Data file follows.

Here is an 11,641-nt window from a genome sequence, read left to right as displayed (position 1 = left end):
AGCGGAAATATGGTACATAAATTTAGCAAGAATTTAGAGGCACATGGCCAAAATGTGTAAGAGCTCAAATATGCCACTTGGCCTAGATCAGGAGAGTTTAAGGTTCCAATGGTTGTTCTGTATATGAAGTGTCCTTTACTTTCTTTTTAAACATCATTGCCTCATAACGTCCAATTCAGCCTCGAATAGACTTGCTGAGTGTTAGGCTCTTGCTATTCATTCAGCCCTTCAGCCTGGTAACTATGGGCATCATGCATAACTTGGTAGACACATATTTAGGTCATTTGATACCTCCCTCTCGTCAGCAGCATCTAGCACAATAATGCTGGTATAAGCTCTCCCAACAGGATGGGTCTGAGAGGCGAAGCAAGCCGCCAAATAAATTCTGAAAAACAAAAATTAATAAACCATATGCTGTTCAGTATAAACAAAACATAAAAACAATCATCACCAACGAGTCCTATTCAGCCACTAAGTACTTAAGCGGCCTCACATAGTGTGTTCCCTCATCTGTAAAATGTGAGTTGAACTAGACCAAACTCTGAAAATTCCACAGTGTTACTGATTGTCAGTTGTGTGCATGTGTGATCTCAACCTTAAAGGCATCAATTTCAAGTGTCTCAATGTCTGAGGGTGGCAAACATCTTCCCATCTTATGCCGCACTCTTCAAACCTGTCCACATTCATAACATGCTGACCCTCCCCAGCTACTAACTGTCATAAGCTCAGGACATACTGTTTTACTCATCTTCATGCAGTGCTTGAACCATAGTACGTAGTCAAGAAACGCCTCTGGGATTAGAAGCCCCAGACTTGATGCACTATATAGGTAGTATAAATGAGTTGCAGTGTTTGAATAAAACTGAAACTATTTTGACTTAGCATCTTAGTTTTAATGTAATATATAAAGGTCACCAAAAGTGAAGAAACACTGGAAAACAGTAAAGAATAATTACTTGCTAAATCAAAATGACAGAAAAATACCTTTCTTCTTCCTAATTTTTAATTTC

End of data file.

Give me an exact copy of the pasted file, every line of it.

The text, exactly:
Here is an 11,641-nt window from a genome sequence, read left to right as displayed (position 1 = left end):
AGCGGAAATATGGTACATAAATTTAGCAAGAATTTAGAGGCACATGGCCAAAATGTGTAAGAGCTCAAATATGCCACTTGGCCTAGATCAGGAGAGTTTAAGGTTCCAATGGTTGTTCTGTATATGAAGTGTCCTTTACTTTCTTTTTAAACATCATTGCCTCATAACGTCCAATTCAGCCTCGAATAGACTTGCTGAGTGTTAGGCTCTTGCTATTCATTCAGCCCTTCAGCCTGGTAACTATGGGCATCATGCATAACTTGGTAGACACATATTTAGGTCATTTGATACCTCCCTCTCGTCAGCAGCATCTAGCACAATAATGCTGGTATAAGCTCTCCCAACAGGATGGGTCTGAGAGGCGAAGCAAGCCGCCAAATAAATTCTGAAAAACAAAAATTAATAAACCATATGCTGTTCAGTATAAACAAAACATAAAAACAATCATCACCAACGAGTCCTATTCAGCCACTAAGTACTTAAGCGGCCTCACATAGTGTGTTCCCTCATCTGTAAAATGTGAGTTGAACTAGACCAAACTCTGAAAATTCCACAGTGTTACTGATTGTCAGTTGTGTGCATGTGTGATCTCAACCTTAAAGGCATCAATTTCAAGTGTCTCAATGTCTGAGGGTGGCAAACATCTTCCCATCTTATGCCGCACTCTTCAAACCTGTCCACATTCATAACATGCTGACCCTCCCCAGCTACTAACTGTCATAAGCTCAGGACATACTGTTTTACTCATCTTCATGCAGTGCTTGAACCATAGTACGTAGTCAAGAAACGCCTCTGGGATTAGAAGCCCCAGACTTGATGCACTATATAGGTAGTATAAATGAGTTGCAGTGTTTGAATAAAACTGAAACTATTTTGACTTAGCATCTTAGTTTTAATGTAATATATAAAGGTCACCAAAAGTGAAGAAACACTGGAAAACAGTAAAGAATAATTACTTGCTAAATCAAAATGACAGAAAAATACCTTTCTTCTTCCTAATTTTTAATTTC